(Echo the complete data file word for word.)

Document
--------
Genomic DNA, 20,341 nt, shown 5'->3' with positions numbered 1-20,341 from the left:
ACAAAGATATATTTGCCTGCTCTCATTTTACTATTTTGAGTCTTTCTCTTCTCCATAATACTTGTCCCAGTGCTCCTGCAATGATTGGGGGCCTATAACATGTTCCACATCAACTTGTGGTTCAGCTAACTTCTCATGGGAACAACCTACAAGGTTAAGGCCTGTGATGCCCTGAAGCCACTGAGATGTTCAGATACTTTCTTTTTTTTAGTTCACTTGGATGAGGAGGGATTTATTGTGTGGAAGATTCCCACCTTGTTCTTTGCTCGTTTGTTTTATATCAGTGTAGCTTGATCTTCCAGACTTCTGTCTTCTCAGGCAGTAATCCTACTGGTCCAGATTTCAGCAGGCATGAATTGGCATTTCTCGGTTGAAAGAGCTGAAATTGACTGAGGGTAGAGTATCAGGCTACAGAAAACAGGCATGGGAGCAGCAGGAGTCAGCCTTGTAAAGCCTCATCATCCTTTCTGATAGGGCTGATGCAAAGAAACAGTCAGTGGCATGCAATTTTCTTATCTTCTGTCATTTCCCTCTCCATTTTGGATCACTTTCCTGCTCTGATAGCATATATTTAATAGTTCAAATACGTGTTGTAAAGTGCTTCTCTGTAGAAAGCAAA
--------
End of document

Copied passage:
Genomic DNA, 20,341 nt, shown 5'->3' with positions numbered 1-20,341 from the left:
ACAAAGATATATTTGCCTGCTCTCATTTTACTATTTTGAGTCTTTCTCTTCTCCATAATACTTGTCCCAGTGCTCCTGCAATGATTGGGGGCCTATAACATGTTCCACATCAACTTGTGGTTCAGCTAACTTCTCATGGGAACAACCTACAAGGTTAAGGCCTGTGATGCCCTGAAGCCACTGAGATGTTCAGATACTTTCTTTTTTTTAGTTCACTTGGATGAGGAGGGATTTATTGTGTGGAAGATTCCCACCTTGTTCTTTGCTCGTTTGTTTTATATCAGTGTAGCTTGATCTTCCAGACTTCTGTCTTCTCAGGCAGTAATCCTACTGGTCCAGATTTCAGCAGGCATGAATTGGCATTTCTCGGTTGAAAGAGCTGAAATTGACTGAGGGTAGAGTATCAGGCTACAGAAAACAGGCATGGGAGCAGCAGGAGTCAGCCTTGTAAAGCCTCATCATCCTTTCTGATAGGGCTGATGCAAAGAAACAGTCAGTGGCATGCAATTTTCTTATCTTCTGTCATTTCCCTCTCCATTTTGGATCACTTTCCTGCTCTGATAGCATATATTTAATAGTTCAAATACGTGTTGTAAAGTGCTTCTCTGTAGAAAGCAAA